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Electronic/Dance - Released January 1, 2014 | UMC (Universal Music Catalogue)

Hi-Res Distinctions The Qobuz Ideal Discography
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Electronic/Dance - Released March 18, 2016 | Smith Hyde Productions

Distinctions 4F de Télérama
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Electronic/Dance - Released November 13, 2015 | UMC (Universal Music Catalogue)

Distinctions Pitchfork: Best New Reissue
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Electronic/Dance - Released January 1, 2014 | UMC (Universal Music Catalogue)

Distinctions Pitchfork: Best New Reissue

Electronic/Dance - Released October 16, 2007 | ATO Records

Distinctions The Qobuz Ideal Discography
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Like their heroes Kraftwerk, Underworld's Karl Hyde and Rick Smith appear to work in a completely sterile environment, unbothered by charts or sales projections or label concerns about their marketing abilities. They simply reemerge periodically with another full-length of precise but swinging techno, with vocals that somehow create a rather plaintive sense of detachment (Radiohead's similarity in this area should not be overlooked). More than 2002's A Hundred Days Off or 1998's Beaucoup Fish, Oblivion with Bells harks back to Underworld's 1993 rebirth with the epic Dubnobasswithmyheadman. (Even the cover design and accordion-style liner notes are similar.) The acid techno is firmly in place, with little or no regard for developments in the form after the '80s. Still, unlike other electronica mainstays who have occasionally revealed a little weariness -- either from trying to change or trying to stay the same -- Underworld never sound particularly tired on Oblivion with Bells. Granted, the music is less innovative than before, and also more quiet, which makes Hyde's vocals more critical than they've ever been. Unfortunately, however, they don't benefit from the scrutiny. "Ring Road" and "Holding the Moth" are particularly odd, utilizing Underworld's usual cut-and-paste phraseology, but with productions and performances that never come together like their classics "Dark & Long" or "Pearls Girl." ~ John Bush
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Electronic/Dance - Released January 1, 2014 | UMC (Universal Music Catalogue)

Distinctions Pitchfork: Best New Reissue
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Electronic/Dance - Released July 27, 2018 | Caroline International

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It is said that this collaboration between one of the first punk artists in history, Iggy Pop, and the electronic trio 90's Underworld, is the most exciting of the year. Surprising, for sure, given what he said at the release of an electronic music set at Caprices Festival in 2007 (“I fucking hate this fucking techno shit. It’s fake.”). But it seems that the Stooges’ leader must have changed his mind, and so much the better because the result of this improbable fusion lives up to their reputation. Recorded in a hotel room transformed into a real studio by one of Underworld's members, Rick Smith, this four-track EP is the result of spontaneity and a combination of circumstances caused by the production of the soundtrack for the film T2 Trainspotting. In fact, it is a question here of setting out new cutlery but this time eating at the same table; the two names had already appeared in the credits of the first of Danny Boyle's films ("Lust for Life" for Iggy Pop and "Born Slippy (Nuxx)" for Underworld, of which the latter contributed mostly to the fame of the trio). “I turned up thinking, ‘I’ve got one chance here to convince this gentleman that we should work together” said Rick Smith about the record. “So I turned up with basically half my studio, hired a hotel room, set up and sat waiting.” Iggy Pop continues “When you are confronted with somebody who has a whole bloody studio there in the hotel room, a Skyped director who has won the Oscar recently and a fucking microphone in front of you and 30 finished pieces of very polished music, you don’t want to be the wimp that goes, ‘Uh-uhhh’, so my mind was racing”. © Sylvain Di Cristo/Qobuz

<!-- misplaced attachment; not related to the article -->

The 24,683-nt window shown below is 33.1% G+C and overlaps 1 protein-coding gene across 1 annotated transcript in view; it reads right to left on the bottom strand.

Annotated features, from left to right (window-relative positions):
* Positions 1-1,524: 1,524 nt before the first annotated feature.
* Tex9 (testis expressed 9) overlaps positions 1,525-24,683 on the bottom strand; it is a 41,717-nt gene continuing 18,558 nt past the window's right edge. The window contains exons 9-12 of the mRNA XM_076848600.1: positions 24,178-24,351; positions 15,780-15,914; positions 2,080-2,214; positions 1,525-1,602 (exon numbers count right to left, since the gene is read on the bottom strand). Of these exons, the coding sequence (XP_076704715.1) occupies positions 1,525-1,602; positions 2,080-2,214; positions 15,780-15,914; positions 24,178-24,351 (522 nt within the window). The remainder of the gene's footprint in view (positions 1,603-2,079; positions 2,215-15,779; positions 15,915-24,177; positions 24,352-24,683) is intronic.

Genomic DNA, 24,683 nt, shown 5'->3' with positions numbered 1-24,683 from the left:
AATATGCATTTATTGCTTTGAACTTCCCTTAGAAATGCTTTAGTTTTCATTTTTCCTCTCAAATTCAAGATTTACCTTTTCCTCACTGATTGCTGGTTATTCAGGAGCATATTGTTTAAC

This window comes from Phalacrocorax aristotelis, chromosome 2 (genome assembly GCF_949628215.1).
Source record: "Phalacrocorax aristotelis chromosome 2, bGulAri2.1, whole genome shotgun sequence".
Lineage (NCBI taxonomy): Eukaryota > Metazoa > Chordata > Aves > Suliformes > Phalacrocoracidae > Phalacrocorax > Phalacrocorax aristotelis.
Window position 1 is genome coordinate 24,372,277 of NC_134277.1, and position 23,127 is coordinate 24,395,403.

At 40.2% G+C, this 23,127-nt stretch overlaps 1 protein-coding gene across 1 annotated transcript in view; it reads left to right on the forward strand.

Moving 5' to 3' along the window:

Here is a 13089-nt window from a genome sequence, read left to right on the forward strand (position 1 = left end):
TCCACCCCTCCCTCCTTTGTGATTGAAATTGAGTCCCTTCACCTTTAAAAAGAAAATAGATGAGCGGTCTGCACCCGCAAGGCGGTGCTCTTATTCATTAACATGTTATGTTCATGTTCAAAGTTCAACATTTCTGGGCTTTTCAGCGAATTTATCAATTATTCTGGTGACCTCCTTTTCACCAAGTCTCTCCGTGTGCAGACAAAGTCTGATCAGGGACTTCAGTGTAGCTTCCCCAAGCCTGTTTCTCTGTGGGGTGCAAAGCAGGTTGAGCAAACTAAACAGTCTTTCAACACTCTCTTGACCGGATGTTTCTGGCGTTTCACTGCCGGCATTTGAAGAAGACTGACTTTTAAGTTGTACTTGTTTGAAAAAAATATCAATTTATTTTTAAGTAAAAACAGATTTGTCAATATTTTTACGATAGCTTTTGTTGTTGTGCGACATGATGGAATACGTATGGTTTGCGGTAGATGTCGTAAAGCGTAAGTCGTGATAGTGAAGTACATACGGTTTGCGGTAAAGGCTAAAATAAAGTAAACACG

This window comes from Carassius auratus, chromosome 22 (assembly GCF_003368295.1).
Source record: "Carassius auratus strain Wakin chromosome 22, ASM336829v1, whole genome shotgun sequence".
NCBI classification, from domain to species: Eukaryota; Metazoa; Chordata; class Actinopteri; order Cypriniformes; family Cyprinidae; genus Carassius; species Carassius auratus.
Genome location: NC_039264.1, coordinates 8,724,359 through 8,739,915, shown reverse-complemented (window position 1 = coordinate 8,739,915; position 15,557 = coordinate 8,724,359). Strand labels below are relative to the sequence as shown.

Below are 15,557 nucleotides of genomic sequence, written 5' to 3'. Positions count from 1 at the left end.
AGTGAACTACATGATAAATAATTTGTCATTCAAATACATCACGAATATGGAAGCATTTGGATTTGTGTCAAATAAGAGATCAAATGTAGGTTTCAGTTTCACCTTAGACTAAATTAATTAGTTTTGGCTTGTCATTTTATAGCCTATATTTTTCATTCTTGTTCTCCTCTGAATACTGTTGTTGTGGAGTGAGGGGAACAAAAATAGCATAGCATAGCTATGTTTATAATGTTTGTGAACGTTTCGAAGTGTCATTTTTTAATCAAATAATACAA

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Electronic/Dance - Released December 6, 2018 | Smith Hyde Productions

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Electronic/Dance - Released January 1, 1995 | UMC (Universal Music Catalogue)

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Electronic/Dance - Released May 2, 2019 | Smith Hyde Productions

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Electronic/Dance - Released July 4, 2019 | Smith Hyde Productions

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Electronic/Dance - Released March 1, 1999 | UMC (Universal Music Catalogue)

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Electronic/Dance - Released January 1, 2014 | UMC (Universal Music Catalogue)

The three-disc 1992-2012 anthology replaces the two-disc 1992-2002 as a generous overview of Underworld's lengthy second act. It was issued simultaneously with A Collection, a single-disc release featuring space-saving edits of the group's lengthier highlights. Bizarrely, this lacks some of the cuts included on A Collection -- namely "Beebop Hurry," "Downpipe," "The First Note Is Silent," and "King of Snake" -- and reserves the third disc for rarities, including B-sides, Japan-only bonus tracks, and compilation contributions. The cardboard foldout package is sturdy and holds a glossy, photo-packed booklet. Track information is minimal -- there's no release information whatsoever -- yet most of the photos have dates and locations. Like a lot of career overviews, this is somewhere between an introduction and a collector's item, but it initially retailed for the price of a single disc and holds an edge over the marginally less expensive A Collection. ~ Andy Kellman